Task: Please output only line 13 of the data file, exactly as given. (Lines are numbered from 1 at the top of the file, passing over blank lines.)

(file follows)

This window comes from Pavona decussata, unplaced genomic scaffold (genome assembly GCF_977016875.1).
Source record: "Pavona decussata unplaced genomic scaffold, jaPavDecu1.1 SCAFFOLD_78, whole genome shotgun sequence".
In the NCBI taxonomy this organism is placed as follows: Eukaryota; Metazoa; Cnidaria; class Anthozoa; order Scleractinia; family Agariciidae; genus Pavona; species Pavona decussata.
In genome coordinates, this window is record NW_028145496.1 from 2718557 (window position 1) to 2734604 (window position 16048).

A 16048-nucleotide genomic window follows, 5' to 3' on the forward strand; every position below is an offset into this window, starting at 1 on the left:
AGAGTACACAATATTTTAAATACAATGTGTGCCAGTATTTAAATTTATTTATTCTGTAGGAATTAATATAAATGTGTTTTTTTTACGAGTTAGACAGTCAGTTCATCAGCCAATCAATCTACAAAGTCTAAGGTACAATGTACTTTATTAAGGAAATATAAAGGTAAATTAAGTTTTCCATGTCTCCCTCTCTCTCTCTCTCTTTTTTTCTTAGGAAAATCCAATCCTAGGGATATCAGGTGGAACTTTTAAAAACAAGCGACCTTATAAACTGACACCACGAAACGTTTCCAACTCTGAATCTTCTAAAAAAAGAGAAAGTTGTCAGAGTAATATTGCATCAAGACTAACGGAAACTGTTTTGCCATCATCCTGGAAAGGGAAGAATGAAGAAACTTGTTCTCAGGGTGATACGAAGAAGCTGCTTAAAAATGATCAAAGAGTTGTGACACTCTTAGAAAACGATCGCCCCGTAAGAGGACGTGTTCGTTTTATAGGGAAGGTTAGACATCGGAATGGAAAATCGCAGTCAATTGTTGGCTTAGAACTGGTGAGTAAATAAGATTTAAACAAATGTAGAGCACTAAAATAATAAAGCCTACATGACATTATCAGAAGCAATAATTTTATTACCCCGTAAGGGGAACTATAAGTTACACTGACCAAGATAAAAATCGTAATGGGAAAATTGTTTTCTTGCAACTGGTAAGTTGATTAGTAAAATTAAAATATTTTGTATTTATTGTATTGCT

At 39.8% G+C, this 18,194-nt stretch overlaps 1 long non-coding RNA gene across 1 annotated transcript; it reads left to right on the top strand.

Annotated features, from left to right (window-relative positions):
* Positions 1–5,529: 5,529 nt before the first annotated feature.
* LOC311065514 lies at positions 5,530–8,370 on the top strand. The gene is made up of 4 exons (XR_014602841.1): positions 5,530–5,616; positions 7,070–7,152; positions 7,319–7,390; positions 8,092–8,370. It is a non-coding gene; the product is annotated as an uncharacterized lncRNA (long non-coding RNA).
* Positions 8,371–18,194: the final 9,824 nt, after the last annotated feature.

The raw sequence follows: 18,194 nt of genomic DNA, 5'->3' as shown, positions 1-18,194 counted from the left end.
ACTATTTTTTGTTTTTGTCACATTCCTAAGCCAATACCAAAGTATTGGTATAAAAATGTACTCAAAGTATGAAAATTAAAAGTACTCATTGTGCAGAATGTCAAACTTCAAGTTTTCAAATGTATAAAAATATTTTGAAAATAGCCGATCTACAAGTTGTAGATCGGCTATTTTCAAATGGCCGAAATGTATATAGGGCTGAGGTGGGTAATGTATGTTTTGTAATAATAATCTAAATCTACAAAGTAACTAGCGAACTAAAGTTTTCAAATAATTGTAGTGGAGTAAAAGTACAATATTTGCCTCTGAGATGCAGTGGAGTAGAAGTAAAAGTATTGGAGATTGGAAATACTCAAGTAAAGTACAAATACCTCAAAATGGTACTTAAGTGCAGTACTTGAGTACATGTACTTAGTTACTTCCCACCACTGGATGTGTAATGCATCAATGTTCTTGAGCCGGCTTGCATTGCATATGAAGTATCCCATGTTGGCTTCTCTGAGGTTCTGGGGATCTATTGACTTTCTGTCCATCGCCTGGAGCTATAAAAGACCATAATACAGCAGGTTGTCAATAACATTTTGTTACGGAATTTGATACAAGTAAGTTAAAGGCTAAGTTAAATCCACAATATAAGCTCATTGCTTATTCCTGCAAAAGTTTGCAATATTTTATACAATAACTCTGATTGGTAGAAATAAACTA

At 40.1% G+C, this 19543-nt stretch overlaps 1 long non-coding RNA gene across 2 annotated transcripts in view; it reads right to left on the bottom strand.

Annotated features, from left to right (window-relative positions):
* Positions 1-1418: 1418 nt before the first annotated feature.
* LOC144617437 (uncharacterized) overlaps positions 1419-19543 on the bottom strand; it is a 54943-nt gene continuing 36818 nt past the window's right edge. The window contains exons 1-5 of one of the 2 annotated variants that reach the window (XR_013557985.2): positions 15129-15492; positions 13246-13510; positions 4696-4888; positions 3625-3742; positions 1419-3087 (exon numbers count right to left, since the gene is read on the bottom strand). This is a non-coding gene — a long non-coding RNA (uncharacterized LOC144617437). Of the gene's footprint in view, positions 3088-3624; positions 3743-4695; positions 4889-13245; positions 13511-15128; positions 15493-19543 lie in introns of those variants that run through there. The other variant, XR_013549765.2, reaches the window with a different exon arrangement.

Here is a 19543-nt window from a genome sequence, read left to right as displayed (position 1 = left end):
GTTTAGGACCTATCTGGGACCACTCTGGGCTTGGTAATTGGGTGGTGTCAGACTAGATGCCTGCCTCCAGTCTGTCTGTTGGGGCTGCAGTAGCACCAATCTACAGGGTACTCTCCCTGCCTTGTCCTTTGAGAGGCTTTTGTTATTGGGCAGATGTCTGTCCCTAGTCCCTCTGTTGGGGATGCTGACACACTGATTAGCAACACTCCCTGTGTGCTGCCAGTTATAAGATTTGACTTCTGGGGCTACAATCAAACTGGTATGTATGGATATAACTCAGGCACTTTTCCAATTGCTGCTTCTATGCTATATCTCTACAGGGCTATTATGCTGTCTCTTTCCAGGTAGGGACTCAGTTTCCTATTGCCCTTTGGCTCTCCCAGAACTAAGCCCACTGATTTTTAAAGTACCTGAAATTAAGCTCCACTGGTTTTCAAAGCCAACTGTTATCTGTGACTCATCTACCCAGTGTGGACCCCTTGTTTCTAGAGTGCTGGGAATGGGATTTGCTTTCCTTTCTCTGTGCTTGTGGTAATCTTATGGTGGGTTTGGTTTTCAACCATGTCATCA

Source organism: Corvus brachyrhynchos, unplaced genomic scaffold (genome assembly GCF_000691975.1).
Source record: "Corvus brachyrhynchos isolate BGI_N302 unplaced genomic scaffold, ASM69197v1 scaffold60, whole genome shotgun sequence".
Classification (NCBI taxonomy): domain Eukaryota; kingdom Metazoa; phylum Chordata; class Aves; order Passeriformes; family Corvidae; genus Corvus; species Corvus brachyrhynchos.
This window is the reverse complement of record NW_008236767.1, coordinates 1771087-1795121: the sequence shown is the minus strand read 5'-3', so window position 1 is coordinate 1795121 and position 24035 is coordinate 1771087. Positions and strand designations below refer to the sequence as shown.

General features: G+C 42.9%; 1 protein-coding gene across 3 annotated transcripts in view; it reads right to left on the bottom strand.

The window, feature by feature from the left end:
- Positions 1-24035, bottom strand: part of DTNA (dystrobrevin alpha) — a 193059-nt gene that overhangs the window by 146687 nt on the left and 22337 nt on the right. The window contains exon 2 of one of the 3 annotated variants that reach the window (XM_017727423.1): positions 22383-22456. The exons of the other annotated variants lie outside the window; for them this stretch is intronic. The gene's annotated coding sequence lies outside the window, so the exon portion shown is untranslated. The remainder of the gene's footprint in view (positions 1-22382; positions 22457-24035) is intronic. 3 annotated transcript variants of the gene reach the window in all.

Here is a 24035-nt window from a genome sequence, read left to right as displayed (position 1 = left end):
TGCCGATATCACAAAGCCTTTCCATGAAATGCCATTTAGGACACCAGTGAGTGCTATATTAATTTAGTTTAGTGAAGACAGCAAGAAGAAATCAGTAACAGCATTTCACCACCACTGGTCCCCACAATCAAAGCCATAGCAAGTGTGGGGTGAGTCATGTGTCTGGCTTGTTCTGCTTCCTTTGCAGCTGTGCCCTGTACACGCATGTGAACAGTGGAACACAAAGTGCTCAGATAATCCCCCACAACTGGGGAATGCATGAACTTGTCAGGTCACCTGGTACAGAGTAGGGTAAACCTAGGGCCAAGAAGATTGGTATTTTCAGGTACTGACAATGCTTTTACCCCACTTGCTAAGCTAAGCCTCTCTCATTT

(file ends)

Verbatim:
ACTATTTTTTGTTTTTGTCACATTCCTAAGCCAATACCAAAGTATTGGTATAAAAATGTACTCAAAGTATGAAAATTAAAAGTACTCATTGTGCAGAATGTCAAACTTCAAGTTTTCAAATGTATAAAAATATTTTGAAAATAGCCGATCTACAAGTTGTAGATCGGCTATTTTCAAATGGCCGAAATGTATATAGGGCTGAGGTGGGTAATGTATGTTTTGTAATAATAATCTAAATCTACAAAGTAACTAGCGAACTAAAGTTTTCAAATAATTGTAGTGGAGTAAAAGTACAATATTTGCCTCTGAGATGCAGTGGAGTAGAAGTAAAAGTATTGGAGATTGGAAATACTCAAGTAAAGTACAAATACCTCAAAATGGTACTTAAGTGCAGTACTTGAGTACATGTACTTAGTTACTTCCCACCACTGGATGTGTAATGCATCAATGTTCTTGAGCCGGCTTGCATTGCATATGAAGTATCCCATGTTGGCTTCTCTGAGGTTCTGGGGATCTATTGACTTTCTGTCCATCGCCTGGAGCTATAAAAGACCATAATACAGCAGGTTGTCAATAACATTTTGTTACGGAATTTGATACAAGTAAGTTAAAGGCTAAGTTAAATCCACAATATAAGCTCATTGCTTATTCCTGCAAAAGTTTGCAATATTTTATACAATAACTCTGATTGGTAGAAATAAACTA